Recently, I tweeted:

Katie Couric: “Ppl want to know–what is White Culture?” GB: “I– I don’t know” #dumberthanpalin

(The GB stands for Glenn Beck.) I’ve only recently been able to force myself to watch clips of Glenn Beck, and I don’t think I’ve ever felt quite so viscerally nauseated from hearing someone speak. All the same–I don’t know what “white culture” is either.  And I can see myself throwing down the phrase in conversation/writing. I’d use in the sense Christian Lander, of uses it, as a critique of upper-middle-class privilege. E.g., White Culture places a high value on “saving the earth,” and thus forms social bonds through sharing tips on recycling and on how to “fly” to far away places in the world more often for less money.

While I was running today (another ritual prevalent within White Culture), I had the idea of tentatively renaming my po-co list “Globalization, Post-Colonialism, and ‘White Culture'” (it had been previously tentatively renamed “Globalized Subjects, Globalized Objects”). Here are some possible white cultures I’ve come up with in their relation to globalization:

  • OTOH, there’s the comfy globalization of the white liberal who values multiculturalism, believes “globalization” is inevitable, but in the long run will be beneficial to people both in the “First World” through access to different “cultures” and the “Third World” through economic “development.”
  • OTOH, there’s the racist “White Culture” Beck appeals to for which fundamentalism is the best answer to globalization. (Sadly, it might be.)
  • Overlapping with this group, though, are the white working classes, however broadly defined, who have lost out due to globalization.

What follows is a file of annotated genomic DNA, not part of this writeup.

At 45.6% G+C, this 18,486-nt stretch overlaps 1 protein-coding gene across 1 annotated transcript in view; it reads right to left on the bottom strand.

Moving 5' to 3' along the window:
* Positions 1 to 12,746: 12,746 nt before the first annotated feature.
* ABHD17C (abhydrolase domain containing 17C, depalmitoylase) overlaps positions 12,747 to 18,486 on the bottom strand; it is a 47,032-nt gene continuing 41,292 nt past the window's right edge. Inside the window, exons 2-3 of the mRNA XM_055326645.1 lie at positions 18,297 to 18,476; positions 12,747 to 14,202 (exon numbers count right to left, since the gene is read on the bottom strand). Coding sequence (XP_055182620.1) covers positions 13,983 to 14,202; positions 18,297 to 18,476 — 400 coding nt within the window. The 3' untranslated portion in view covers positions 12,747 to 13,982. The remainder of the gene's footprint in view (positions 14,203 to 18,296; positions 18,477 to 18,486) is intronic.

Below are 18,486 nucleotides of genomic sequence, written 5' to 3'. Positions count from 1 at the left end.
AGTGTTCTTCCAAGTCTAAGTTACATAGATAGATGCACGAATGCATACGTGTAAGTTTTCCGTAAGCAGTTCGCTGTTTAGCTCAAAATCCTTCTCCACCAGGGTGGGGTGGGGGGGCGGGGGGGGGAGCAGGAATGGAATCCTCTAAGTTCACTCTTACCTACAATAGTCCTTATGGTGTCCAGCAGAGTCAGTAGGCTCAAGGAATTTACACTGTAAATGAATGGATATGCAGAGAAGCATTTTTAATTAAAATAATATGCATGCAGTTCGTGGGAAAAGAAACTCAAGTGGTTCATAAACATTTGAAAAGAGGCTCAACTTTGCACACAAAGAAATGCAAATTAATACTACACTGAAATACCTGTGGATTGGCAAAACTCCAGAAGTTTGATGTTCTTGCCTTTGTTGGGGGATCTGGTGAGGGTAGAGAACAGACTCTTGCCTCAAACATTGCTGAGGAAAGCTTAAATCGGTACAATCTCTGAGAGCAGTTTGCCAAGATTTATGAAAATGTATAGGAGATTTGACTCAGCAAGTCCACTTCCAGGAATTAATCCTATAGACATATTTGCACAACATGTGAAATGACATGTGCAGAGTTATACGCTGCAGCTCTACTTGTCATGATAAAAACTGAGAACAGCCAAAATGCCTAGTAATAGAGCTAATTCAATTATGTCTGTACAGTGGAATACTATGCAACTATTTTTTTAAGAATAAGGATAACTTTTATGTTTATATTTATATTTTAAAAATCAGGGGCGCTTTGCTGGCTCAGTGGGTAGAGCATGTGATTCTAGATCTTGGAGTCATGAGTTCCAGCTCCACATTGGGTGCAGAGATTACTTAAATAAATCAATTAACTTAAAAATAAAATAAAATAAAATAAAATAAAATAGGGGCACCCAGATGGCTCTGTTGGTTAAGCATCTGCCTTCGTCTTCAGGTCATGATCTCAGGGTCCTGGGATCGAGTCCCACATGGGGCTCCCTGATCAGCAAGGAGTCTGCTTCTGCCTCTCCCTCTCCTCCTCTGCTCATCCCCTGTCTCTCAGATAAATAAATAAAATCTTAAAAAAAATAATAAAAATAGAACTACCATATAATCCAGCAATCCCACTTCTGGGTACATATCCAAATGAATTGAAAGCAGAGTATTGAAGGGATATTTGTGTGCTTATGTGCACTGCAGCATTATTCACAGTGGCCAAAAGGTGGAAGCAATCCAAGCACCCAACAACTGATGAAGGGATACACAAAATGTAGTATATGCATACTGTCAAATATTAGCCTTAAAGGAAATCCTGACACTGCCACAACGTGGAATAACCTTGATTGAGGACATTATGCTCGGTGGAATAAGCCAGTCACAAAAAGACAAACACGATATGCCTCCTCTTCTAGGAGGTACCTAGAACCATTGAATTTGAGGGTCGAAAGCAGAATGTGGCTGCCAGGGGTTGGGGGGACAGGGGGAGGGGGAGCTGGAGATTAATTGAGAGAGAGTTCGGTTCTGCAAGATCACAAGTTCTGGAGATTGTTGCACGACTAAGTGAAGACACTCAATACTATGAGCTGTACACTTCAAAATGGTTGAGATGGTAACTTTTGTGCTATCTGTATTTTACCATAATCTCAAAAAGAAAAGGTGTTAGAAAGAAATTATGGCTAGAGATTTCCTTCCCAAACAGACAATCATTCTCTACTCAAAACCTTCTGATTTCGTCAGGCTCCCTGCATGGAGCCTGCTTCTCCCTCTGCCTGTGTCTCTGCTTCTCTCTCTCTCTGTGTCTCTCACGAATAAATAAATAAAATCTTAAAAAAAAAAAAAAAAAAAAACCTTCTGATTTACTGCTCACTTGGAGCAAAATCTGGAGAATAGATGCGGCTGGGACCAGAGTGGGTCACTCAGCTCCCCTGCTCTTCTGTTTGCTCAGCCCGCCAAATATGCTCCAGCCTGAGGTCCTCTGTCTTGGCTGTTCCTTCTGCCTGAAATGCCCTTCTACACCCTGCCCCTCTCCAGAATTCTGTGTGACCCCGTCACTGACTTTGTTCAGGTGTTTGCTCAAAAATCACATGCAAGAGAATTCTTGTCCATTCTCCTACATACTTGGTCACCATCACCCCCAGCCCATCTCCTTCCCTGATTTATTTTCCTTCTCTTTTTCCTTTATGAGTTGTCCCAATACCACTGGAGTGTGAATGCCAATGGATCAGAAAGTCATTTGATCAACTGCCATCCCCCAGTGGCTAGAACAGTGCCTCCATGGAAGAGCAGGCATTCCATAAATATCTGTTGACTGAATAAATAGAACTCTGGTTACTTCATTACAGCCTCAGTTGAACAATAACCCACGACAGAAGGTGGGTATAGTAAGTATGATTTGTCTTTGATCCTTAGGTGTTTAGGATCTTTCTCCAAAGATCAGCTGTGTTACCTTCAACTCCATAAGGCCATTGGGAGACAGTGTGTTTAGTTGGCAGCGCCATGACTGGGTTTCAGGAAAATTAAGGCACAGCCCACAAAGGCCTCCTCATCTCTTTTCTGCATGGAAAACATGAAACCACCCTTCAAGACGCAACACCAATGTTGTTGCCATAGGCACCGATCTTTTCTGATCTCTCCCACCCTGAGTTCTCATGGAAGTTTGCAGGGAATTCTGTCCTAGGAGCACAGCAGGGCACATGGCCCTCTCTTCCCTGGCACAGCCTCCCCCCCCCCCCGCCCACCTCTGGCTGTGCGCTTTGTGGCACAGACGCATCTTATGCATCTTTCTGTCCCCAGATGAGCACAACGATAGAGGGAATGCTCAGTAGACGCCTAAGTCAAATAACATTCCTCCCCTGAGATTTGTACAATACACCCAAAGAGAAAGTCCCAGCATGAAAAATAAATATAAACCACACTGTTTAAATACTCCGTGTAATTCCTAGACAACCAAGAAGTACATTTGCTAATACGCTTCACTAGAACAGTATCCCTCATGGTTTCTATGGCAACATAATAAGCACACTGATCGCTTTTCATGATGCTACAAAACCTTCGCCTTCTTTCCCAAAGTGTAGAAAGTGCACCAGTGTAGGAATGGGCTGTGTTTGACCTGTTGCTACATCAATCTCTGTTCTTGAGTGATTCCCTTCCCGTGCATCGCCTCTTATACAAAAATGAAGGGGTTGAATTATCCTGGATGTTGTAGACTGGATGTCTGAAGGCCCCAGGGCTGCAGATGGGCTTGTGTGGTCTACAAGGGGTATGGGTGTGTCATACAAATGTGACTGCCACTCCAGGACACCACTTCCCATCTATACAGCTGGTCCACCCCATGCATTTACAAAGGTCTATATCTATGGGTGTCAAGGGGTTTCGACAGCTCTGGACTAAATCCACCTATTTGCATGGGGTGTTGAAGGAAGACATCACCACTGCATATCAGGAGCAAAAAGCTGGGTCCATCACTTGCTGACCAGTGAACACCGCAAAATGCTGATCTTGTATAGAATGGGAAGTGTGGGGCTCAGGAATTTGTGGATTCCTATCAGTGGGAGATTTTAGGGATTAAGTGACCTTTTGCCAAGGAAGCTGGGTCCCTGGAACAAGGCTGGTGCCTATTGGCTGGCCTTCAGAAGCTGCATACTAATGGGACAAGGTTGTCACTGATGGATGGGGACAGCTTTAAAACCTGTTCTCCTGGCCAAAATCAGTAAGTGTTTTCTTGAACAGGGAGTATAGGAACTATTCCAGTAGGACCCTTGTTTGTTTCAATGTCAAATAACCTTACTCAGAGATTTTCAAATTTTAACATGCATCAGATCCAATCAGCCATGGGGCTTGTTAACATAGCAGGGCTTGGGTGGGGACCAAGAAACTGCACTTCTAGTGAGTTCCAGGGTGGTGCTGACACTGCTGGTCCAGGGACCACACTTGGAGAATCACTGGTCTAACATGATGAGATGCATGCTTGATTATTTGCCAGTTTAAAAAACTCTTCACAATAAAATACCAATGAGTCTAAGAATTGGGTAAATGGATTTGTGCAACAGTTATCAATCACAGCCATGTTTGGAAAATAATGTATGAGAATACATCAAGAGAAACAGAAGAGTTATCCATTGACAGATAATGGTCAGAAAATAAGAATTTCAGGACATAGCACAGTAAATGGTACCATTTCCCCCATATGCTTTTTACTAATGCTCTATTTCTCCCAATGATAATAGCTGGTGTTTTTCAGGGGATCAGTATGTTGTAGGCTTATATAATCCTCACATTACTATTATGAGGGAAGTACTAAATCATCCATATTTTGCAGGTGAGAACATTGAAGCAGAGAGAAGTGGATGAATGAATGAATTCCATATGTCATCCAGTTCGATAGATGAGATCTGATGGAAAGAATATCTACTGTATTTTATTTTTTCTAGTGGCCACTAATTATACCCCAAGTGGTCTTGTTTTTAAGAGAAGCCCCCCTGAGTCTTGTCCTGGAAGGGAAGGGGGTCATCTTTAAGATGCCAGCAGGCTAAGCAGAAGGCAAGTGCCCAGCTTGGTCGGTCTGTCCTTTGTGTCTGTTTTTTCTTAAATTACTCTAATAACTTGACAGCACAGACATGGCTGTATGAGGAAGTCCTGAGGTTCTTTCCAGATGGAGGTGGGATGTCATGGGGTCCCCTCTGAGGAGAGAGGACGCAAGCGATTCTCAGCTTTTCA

• And as for the anti-globalization crowd (or alter-globalization crowd), the crowd who has heard of the “post-colonial,” isn’t that another white culture? (A recentish article in the Guardian by some Oxbridge lecturer in postcolonial studies drew some incredulous comments regarding her field.)

Here’s four white cultures in varying degrees of opposition to each other. What if it’s possible to think of all four as the same “white culture,” though, like Tyler’s definition of culture as a “complex whole”? (Although George Stocking warned us not to take that definition too seriously.)  I’m not even going to attempt to speculate on how this might be, but I suspect that a historical perspective will be useful.

Or think of it this way: is the “culture” invoked by the “cultural turn” around 2000 the same as the “culture” of post-war cultural anthropology? “Culture” in the former instance is often invoked dialectically with economics in the former instance, as in, globalization works both by cultural and economic means in a mutually reinforcing relationship. “Culture” in the latter instance is invoked in contrast to western modern “society” and nation-states. It’s past 3 am, so all I’ll say is that it’s reminding me of Hardt and Negri’s contrast between our current Empire and the imperialisms of the modern era. Maybe I’d like H and N better if the book was called capital C Culture, as opposed to modern lowercase c cultures.